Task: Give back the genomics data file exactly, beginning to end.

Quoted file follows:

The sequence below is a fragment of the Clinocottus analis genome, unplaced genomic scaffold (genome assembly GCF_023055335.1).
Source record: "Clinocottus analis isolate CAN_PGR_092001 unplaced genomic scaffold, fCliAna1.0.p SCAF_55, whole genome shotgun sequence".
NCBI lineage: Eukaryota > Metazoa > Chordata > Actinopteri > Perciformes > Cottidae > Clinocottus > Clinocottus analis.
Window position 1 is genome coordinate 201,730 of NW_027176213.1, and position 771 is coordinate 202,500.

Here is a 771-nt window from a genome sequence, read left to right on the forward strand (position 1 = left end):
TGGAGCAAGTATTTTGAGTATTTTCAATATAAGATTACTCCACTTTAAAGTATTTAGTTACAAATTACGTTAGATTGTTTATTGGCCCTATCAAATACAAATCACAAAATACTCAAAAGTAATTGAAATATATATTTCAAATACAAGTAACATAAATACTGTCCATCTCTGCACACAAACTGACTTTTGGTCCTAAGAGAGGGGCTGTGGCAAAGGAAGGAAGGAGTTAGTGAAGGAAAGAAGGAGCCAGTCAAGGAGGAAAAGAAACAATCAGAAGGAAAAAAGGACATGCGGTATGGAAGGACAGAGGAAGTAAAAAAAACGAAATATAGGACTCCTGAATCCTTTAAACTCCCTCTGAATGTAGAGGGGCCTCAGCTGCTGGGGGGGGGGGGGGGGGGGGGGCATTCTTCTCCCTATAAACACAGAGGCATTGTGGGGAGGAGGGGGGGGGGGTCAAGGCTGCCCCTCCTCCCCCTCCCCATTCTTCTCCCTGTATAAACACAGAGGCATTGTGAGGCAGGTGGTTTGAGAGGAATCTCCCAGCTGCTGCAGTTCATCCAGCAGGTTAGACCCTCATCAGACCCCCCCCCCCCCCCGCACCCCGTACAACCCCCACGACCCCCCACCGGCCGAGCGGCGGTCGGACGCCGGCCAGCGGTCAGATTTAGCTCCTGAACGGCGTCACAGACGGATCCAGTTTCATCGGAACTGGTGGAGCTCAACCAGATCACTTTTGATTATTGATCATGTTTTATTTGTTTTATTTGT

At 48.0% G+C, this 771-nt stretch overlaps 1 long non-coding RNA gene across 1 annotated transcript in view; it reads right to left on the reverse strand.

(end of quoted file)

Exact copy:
The sequence below is a fragment of the Clinocottus analis genome, unplaced genomic scaffold (genome assembly GCF_023055335.1).
Source record: "Clinocottus analis isolate CAN_PGR_092001 unplaced genomic scaffold, fCliAna1.0.p SCAF_55, whole genome shotgun sequence".
NCBI lineage: Eukaryota > Metazoa > Chordata > Actinopteri > Perciformes > Cottidae > Clinocottus > Clinocottus analis.
Window position 1 is genome coordinate 201,730 of NW_027176213.1, and position 771 is coordinate 202,500.

Here is a 771-nt window from a genome sequence, read left to right on the forward strand (position 1 = left end):
TGGAGCAAGTATTTTGAGTATTTTCAATATAAGATTACTCCACTTTAAAGTATTTAGTTACAAATTACGTTAGATTGTTTATTGGCCCTATCAAATACAAATCACAAAATACTCAAAAGTAATTGAAATATATATTTCAAATACAAGTAACATAAATACTGTCCATCTCTGCACACAAACTGACTTTTGGTCCTAAGAGAGGGGCTGTGGCAAAGGAAGGAAGGAGTTAGTGAAGGAAAGAAGGAGCCAGTCAAGGAGGAAAAGAAACAATCAGAAGGAAAAAAGGACATGCGGTATGGAAGGACAGAGGAAGTAAAAAAAACGAAATATAGGACTCCTGAATCCTTTAAACTCCCTCTGAATGTAGAGGGGCCTCAGCTGCTGGGGGGGGGGGGGGGGGGGGGGCATTCTTCTCCCTATAAACACAGAGGCATTGTGGGGAGGAGGGGGGGGGGGTCAAGGCTGCCCCTCCTCCCCCTCCCCATTCTTCTCCCTGTATAAACACAGAGGCATTGTGAGGCAGGTGGTTTGAGAGGAATCTCCCAGCTGCTGCAGTTCATCCAGCAGGTTAGACCCTCATCAGACCCCCCCCCCCCCCCGCACCCCGTACAACCCCCACGACCCCCCACCGGCCGAGCGGCGGTCGGACGCCGGCCAGCGGTCAGATTTAGCTCCTGAACGGCGTCACAGACGGATCCAGTTTCATCGGAACTGGTGGAGCTCAACCAGATCACTTTTGATTATTGATCATGTTTTATTTGTTTTATTTGT

At 48.0% G+C, this 771-nt stretch overlaps 1 long non-coding RNA gene across 1 annotated transcript in view; it reads right to left on the reverse strand.